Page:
UK tax updates
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The UK chancellor faces a further backlash over tax hikes for the corporate sector, with claims that he is risking business investment and taking the “easy option” of turning to companies to fund higher public spending.
Tony Danker, head of the CBI, will say in a speech he is “deeply worried” the government thinks that taxing business will not have any consequences for growth.
Meanwhile Lord Nick Macpherson, the most senior official at the Treasury from 2005-2016, agreed that the chancellor was to some extent taking the “easy option” in raising taxes on companies, not individuals.
Rishi Sunak has proposed an increase in corporation tax from 19p to 25p, and last week hiked national insurance rates for employers and employees by 1.25 percentage points to fund higher health and social care spending.
Labour has called the move a “tax on jobs”, while ministers have insisted that business benefited from a healthy workforce as well as from state support to tackle the Covid crisis.
Danker will say that “there is a real risk now that the government will keep turning to business taxes to carry the load”, warning: “You can’t keep raising business taxes without consequences.”
Boris Johnson, UK prime minister, insisted last week that the Conservatives were still “the party of low taxation”, but business chiefs argue that claim rings hollow to those companies faced with a higher tax bill as they emerge from the pandemic.
Danker told the FT in an interview that Britain was falling behind other countries in investment, and the latest tax hikes risked further damaging intentions among leading global companies to commit money to the UK.
Further business tax increases must end, Danker said. “The lack of detail and pace from the government on some of the big economic choices we must make as a country are the biggest concerns for business.”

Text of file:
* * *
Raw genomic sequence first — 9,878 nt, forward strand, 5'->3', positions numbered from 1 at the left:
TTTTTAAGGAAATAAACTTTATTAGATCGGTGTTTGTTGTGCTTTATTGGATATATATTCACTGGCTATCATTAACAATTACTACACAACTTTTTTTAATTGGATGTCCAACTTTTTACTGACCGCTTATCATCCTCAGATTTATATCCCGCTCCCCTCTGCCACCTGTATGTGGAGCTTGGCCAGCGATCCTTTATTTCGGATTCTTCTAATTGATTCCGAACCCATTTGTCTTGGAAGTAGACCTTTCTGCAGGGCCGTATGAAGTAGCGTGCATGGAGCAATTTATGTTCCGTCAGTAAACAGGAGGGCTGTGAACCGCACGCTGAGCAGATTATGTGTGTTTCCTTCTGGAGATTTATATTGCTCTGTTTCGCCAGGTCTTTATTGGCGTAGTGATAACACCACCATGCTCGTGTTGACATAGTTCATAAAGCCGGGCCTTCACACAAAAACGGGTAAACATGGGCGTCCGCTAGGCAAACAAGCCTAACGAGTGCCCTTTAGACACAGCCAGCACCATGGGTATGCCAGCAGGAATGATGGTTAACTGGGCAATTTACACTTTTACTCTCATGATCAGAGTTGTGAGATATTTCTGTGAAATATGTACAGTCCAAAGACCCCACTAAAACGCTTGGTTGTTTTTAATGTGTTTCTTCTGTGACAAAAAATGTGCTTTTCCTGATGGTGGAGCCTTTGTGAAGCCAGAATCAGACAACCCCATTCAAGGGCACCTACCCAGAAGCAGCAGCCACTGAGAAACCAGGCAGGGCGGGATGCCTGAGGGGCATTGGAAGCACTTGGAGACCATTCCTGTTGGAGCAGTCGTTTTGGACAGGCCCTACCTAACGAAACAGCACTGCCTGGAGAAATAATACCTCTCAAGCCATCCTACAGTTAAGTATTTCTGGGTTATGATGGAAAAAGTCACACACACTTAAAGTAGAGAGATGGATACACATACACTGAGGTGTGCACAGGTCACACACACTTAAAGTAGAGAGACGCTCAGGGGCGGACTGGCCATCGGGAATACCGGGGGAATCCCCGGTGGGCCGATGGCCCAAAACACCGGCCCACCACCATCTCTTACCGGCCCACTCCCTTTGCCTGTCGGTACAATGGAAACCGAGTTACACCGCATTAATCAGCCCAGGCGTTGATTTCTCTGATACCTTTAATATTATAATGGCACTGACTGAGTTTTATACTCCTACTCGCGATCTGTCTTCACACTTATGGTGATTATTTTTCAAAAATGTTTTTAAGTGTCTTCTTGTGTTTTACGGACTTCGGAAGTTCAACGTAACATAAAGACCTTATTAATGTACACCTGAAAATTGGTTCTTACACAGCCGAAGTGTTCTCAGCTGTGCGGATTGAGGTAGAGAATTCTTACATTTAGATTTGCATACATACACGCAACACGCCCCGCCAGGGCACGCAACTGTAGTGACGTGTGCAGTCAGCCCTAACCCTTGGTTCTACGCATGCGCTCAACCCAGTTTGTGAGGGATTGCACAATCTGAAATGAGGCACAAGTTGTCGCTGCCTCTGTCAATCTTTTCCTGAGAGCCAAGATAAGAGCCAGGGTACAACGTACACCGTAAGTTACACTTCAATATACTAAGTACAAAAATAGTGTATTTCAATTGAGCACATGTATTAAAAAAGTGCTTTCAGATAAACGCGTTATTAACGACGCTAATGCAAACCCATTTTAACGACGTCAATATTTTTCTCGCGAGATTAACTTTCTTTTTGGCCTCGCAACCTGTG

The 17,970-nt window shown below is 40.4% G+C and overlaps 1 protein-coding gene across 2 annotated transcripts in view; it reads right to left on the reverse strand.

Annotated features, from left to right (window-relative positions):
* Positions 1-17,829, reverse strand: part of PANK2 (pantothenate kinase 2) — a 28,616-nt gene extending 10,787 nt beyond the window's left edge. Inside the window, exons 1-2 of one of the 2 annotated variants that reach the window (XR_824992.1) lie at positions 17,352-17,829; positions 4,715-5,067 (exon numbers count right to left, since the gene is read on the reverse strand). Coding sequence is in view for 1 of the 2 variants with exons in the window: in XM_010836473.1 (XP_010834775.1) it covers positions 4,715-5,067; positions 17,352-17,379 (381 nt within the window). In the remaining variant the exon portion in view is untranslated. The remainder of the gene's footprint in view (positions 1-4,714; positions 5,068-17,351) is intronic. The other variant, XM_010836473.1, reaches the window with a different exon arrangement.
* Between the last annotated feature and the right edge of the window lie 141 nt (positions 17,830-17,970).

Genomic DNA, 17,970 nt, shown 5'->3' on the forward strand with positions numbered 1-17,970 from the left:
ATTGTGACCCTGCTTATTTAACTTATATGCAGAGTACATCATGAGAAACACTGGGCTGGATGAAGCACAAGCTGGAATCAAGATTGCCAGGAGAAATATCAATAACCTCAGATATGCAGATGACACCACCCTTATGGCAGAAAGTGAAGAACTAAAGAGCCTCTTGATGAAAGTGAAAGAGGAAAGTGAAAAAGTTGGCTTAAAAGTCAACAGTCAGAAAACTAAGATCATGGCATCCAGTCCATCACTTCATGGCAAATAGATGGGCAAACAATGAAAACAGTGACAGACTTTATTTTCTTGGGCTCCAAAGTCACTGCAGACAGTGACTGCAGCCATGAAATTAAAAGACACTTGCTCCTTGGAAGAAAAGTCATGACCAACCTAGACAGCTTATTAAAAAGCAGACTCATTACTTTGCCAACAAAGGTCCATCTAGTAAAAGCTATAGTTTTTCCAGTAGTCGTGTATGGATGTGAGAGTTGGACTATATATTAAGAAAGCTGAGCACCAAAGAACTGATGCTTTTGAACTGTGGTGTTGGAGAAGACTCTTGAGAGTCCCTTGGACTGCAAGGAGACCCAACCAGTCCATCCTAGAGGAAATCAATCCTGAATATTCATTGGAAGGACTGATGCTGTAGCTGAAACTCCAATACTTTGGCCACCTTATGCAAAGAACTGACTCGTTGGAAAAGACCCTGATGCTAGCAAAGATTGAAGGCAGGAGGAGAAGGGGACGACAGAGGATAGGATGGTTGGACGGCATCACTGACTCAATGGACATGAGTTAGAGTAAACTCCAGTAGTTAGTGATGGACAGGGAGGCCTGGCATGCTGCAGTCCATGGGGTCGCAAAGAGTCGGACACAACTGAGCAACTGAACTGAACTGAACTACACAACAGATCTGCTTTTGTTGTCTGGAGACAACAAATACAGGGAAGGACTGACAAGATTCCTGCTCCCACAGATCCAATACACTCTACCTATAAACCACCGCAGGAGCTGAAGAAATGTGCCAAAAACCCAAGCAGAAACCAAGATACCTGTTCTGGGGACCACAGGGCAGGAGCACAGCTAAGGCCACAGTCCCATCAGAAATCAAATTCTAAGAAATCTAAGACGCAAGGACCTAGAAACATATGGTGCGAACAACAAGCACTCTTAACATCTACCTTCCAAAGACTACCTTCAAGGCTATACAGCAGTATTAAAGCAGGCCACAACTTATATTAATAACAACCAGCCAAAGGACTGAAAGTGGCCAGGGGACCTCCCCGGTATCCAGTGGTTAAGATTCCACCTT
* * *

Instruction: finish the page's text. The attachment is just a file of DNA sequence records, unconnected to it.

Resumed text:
He said other governments were “coming out faster with big bets and clear plans” for their future, but businesses in the UK were getting impatient given the number of “more high level reviews that lead to more consultations” being launched by ministers.
Danker instead called for reform to tax policies to encourage firms to invest alongside other policies designed to create new growth markets for the UK and support access to skilled workers. This should include business rates changes to stop penalising improvements to UK buildings, he said. He added: “Is this a going-for-growth government or an old-fashioned tax-and-spend government? This is a real fork in the road.”
Macpherson said the tax rises cut across efforts to make the UK more competitive. “This is a government committed to making this country a business friendly environment where people might want to invest,” he told the BBC’s Week in Westminster.
“That’s even more important given that Brexit has made operating in Britain more difficult and potentially more expensive.”
Businesses have also warned that the tax hikes could hit their finances at a time when many are trying to recover from the pandemic, curtailing their ability to invest and employ. The Federation of Small Businesses last week warned that 50,000 jobs were at risk as a result.
An internal assessment by HM Revenue & Customs warned that the Health and Social Care Levy could have an impact “on family formation, stability or breakdown as individuals, who are currently just about managing financially,” and would “see their disposable income reduce”.
Danker will urge the government to “flip business taxation on its head” this autumn. He warn that unless investment catches up with consumer spending, rather than falls behind, the recovery will be short lived.
The CBI boss has called for the government to speed up the development of large infrastructure projects and to replicate the successes of offshore wind in developing markets in hydrogen and other emerging industries.
He pointed to projections putting UK investment as a proportion of GDP behind the US, Canada, Japan and China, and more specifically lower spending on net zero sectors over the next decade.
“The window is closing fast for the UK to deliver the detailed road maps, substantial financial support, and speed of movement it takes to lead in these growing markets. Businesses want this. Investors too. In fact, they are crying out for it.”
The Treasury said the government had “consistently backed business” through the pandemic and supported investment by extending the annual investment allowance and introducing the super-deduction tax cut. “The impact of the pandemic means we have had to make the tough but responsible decision to raise taxes — we’ve asked both individuals and businesses to pay a bit more as we get our public finances back on a sustainable path.”
Additional reporting by Sebastian Payne